A federal jury on Friday found Dooney & Bourke co-founder Frederic Bourke guilty of conspiracy for his role in a plot to bribe officials in Azerbaijan.
Bourke, 63, was convicted in U.S. District Court in Manhattan of conspiracy to violate the Foreign Corrupt Practices Act and of making false statements to the FBI. The jury acquitted the Greenwich, Conn. resident on one count of money laundering.
Bourke was indicted in 2005 on charges that he was part of an investment group that paid hundreds of millions of dollars in cash, stock and gifts to administrators in the former Soviet state in the late Nineties. According to investigators, the co-conspirators sought to ensure the purchase of the State Oil Company of the Azerbaijan Republic through a rigged auction.
Bourke’s attorney could not be reached for comment.
He faces a maximum punishment of 10 years in prison and $500,000 in fines. Judge Shira Scheindlin scheduled his sentencing for Oct. 13.
Prosecutors said Bourke had invested about $8 million in Oily Rock Ltd., a company run by Czech financier Viktor Kozeny. The Harvard-educated investor bought privatization vouchers through the firm and planned to exercise them in the takeover of the state oil company, prosecutors said.
To ensure its bid, the investment group bribed Azerbaijan officials throughout 1997 and 1998, the U.S. Attorney’s Office said. Prosecutors argued that Bourke knew about the payments and went so far as to obtain medical treatment in New York City for two corrupt Azeri bureaucrats in 1998.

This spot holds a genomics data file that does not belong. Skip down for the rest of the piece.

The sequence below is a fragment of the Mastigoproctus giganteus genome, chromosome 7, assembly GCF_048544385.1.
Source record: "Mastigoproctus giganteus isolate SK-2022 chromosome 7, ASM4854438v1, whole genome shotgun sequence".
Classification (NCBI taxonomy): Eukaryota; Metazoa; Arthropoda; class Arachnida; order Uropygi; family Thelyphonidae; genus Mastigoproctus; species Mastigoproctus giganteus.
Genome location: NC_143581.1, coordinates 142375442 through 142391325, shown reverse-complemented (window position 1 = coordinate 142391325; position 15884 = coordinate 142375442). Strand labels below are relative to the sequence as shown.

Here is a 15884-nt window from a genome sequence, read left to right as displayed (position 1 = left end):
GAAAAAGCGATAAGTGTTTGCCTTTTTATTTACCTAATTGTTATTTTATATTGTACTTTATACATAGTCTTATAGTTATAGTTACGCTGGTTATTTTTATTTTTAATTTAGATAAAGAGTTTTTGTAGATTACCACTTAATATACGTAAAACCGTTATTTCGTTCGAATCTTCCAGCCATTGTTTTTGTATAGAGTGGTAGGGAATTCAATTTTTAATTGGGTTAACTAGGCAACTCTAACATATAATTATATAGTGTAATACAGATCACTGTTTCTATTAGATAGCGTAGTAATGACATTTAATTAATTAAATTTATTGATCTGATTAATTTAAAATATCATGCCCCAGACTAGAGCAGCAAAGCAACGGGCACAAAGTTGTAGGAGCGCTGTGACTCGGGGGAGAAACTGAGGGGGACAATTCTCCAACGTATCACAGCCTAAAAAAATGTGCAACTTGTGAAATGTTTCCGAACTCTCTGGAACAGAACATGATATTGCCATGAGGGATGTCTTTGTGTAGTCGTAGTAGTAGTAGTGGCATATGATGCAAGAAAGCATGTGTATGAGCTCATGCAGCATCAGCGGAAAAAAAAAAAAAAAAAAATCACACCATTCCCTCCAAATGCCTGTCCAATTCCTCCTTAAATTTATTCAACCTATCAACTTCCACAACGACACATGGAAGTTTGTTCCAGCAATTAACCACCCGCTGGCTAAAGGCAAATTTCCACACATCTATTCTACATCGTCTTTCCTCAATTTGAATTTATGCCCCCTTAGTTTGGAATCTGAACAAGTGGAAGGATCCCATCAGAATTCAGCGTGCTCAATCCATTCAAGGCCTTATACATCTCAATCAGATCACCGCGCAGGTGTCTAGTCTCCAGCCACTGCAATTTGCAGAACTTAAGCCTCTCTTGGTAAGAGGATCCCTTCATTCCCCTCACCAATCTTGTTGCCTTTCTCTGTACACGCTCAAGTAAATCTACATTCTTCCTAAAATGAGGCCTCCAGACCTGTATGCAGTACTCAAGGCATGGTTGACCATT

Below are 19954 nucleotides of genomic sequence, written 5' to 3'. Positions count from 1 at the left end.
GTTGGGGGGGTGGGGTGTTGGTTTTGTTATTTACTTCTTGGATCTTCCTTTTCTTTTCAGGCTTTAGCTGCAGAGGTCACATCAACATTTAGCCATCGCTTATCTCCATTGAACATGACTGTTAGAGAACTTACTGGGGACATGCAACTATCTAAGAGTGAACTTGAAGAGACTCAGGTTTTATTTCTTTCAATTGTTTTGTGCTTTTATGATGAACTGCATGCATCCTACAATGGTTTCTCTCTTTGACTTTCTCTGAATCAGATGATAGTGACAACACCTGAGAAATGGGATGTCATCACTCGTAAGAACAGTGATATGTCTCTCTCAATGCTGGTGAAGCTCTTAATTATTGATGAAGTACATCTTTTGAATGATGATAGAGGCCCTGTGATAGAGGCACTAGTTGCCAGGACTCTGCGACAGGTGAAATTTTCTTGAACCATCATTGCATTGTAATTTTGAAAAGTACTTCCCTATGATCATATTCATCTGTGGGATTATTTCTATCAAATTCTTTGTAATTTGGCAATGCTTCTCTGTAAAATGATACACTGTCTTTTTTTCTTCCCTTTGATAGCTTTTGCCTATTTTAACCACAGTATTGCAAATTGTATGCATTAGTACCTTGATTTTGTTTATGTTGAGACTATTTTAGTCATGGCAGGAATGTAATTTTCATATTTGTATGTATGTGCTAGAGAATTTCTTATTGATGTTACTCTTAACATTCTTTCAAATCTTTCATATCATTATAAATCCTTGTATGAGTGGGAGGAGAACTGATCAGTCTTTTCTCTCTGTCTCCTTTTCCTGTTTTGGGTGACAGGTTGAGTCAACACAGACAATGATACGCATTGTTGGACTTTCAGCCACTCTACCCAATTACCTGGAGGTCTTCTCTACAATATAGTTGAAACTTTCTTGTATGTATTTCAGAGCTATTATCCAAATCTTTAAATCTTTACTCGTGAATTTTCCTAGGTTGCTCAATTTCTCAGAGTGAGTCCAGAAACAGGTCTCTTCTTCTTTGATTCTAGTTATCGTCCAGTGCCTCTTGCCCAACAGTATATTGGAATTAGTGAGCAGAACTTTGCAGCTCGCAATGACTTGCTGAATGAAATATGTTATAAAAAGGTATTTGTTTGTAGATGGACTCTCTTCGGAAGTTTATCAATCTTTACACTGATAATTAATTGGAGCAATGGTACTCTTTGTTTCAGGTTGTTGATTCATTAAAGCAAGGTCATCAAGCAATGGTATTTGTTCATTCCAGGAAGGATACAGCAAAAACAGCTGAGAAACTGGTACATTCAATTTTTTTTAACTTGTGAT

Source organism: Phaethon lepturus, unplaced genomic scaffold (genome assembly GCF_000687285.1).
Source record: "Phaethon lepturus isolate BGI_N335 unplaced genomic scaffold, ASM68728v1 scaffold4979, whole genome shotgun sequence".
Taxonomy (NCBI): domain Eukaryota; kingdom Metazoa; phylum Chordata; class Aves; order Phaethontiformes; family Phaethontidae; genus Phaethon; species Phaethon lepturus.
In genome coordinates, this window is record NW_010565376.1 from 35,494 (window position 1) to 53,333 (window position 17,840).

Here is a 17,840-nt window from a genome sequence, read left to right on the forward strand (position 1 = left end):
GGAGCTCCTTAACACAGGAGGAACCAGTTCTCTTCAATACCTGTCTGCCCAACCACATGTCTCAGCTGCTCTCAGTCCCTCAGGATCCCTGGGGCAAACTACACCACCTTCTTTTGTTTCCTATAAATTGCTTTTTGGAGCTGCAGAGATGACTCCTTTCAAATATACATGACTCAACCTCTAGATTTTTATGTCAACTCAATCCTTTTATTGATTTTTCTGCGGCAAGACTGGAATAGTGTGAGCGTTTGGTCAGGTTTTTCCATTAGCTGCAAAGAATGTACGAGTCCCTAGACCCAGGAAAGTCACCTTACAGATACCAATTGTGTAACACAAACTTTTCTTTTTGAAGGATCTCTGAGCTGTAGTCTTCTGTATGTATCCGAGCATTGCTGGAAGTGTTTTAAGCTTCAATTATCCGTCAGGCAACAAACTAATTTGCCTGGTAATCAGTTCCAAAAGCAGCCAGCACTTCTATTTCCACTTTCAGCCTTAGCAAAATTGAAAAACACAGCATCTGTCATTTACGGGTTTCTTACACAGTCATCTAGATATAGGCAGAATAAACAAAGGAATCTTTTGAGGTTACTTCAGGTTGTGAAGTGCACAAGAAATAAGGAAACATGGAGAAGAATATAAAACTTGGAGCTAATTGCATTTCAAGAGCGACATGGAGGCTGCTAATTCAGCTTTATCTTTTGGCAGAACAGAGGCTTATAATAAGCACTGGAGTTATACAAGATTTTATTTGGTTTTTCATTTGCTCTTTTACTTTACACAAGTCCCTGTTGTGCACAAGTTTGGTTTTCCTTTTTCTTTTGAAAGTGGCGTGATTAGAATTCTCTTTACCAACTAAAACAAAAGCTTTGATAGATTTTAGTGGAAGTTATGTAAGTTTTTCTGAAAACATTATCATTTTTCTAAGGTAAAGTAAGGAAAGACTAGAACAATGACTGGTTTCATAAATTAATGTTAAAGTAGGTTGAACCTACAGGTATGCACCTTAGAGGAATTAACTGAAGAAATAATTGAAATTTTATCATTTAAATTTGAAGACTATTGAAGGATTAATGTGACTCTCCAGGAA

At the time of his arrest, in 2005, a Dooney & Bourke attorney said that Bourke’s private investments were totally separate from the handbag and accessories firm he helped found in 1987. A personal attorney for Bourke said his client had been a victim of his co-defendants at the time.
The Norwalk, Conn.-based Dooney & Bourke is privately held and counts Coach and Kate Spade among its competitors. According to Yahoo Finance, the company had revenues of $6.2 million and 104 employees in 2007, the last year records were available.
The business media dubbed Kozeny the “Pirate of Prague” for other plots to profit off the privatization of state-owned assets after the fall of the Soviet Union. According to prosecutors, Bourke and Kozeny were neighbors in Aspen, Colo.
Kozeny is currently fighting extradition from the Bahamas, according to reports.
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